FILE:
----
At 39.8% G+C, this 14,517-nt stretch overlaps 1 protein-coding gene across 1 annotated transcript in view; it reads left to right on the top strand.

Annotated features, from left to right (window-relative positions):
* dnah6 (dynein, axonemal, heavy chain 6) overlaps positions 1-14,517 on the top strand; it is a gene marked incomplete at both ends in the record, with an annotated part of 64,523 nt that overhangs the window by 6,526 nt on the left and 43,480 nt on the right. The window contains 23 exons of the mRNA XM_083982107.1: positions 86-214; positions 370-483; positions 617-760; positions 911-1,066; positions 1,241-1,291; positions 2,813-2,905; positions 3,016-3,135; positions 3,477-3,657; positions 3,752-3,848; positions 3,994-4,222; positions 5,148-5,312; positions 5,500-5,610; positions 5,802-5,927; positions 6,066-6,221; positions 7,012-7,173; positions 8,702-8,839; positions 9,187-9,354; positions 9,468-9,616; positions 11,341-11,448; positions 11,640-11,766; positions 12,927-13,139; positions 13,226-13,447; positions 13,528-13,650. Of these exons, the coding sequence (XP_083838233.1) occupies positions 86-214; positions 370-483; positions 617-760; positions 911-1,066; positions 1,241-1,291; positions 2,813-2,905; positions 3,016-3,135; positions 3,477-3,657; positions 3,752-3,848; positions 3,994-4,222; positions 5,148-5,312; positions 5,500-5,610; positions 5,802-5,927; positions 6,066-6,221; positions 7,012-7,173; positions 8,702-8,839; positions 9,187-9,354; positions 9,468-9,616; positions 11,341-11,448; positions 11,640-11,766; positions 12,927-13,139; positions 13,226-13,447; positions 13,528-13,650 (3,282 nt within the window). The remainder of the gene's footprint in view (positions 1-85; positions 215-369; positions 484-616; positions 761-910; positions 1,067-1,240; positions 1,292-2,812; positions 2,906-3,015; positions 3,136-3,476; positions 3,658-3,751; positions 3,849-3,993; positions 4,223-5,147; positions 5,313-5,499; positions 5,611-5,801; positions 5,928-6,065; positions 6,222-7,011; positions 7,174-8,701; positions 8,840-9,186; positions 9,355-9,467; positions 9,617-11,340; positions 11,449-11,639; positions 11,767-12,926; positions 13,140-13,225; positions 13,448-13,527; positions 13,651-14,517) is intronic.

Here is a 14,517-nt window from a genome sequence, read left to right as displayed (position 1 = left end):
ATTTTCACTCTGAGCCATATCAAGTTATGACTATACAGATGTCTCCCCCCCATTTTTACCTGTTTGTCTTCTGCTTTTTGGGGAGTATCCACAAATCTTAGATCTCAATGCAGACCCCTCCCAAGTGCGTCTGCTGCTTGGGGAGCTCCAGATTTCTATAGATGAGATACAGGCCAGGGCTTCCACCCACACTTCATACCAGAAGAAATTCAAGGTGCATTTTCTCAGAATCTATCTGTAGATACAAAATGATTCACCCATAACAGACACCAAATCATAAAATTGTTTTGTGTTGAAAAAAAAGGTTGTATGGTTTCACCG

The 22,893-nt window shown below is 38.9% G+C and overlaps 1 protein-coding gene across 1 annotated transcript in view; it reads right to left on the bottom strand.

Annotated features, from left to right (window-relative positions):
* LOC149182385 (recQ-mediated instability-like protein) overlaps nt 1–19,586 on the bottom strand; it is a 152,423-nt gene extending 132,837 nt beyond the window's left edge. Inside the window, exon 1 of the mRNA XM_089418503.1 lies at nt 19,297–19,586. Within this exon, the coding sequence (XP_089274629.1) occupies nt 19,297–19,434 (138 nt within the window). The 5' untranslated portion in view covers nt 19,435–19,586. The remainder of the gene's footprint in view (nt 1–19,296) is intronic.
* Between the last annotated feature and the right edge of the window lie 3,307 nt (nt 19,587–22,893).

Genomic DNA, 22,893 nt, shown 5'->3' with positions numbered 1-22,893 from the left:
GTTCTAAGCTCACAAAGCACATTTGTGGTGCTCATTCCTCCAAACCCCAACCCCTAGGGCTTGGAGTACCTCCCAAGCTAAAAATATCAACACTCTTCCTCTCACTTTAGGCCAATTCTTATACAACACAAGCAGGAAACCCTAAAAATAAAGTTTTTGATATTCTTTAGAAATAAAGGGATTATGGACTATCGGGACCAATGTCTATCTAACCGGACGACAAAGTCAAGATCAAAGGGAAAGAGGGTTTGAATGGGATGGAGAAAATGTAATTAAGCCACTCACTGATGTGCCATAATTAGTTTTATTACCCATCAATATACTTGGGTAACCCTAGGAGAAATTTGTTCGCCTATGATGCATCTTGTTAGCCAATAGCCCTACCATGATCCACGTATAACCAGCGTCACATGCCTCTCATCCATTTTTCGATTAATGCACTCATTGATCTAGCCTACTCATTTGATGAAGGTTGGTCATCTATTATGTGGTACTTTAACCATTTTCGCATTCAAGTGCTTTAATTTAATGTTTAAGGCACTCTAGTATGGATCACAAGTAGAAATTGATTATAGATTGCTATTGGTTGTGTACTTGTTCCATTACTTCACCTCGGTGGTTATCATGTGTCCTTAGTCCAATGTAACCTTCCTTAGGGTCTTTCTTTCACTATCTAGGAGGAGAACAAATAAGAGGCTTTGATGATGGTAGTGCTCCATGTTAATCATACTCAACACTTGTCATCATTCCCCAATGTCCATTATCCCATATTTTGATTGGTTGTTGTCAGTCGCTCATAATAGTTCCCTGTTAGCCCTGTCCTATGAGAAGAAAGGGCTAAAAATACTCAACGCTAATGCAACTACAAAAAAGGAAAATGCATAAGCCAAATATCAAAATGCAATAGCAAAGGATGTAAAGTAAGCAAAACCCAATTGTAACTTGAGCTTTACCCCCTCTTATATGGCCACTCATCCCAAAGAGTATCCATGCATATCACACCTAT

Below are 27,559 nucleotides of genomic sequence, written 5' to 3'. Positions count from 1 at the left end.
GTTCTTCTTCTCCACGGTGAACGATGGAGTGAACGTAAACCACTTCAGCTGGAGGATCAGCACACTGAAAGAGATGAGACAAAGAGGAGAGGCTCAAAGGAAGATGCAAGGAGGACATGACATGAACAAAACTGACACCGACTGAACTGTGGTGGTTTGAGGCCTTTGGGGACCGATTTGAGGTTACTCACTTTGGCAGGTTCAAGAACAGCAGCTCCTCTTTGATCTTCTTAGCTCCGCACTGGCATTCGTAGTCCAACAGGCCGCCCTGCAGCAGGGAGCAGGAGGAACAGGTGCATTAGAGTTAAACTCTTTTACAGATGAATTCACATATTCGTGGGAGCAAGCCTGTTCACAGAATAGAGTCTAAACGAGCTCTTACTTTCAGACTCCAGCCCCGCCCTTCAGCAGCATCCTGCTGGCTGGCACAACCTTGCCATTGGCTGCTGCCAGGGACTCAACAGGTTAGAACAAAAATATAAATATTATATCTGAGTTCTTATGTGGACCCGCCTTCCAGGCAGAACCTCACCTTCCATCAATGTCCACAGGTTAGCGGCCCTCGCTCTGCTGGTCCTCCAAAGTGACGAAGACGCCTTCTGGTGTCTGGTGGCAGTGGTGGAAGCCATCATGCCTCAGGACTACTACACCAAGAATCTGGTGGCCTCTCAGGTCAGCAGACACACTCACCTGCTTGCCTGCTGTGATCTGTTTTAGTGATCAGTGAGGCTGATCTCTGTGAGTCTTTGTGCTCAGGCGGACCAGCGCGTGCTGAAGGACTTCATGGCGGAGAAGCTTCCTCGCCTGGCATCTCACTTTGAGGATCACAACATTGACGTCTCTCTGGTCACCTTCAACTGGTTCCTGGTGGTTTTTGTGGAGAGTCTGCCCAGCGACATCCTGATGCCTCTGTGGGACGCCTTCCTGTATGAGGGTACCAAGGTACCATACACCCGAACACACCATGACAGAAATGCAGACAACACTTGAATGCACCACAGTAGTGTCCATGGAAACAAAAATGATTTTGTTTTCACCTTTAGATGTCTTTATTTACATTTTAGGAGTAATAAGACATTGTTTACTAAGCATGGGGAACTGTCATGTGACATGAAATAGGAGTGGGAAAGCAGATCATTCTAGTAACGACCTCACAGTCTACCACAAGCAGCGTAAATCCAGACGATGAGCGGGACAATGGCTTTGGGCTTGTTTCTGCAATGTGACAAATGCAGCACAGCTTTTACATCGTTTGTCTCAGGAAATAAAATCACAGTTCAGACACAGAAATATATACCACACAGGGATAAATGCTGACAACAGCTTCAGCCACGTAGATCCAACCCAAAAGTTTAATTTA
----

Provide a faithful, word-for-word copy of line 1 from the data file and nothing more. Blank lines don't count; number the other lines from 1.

At 39.8% G+C, this 14,517-nt stretch overlaps 1 protein-coding gene across 1 annotated transcript in view; it reads left to right on the top strand.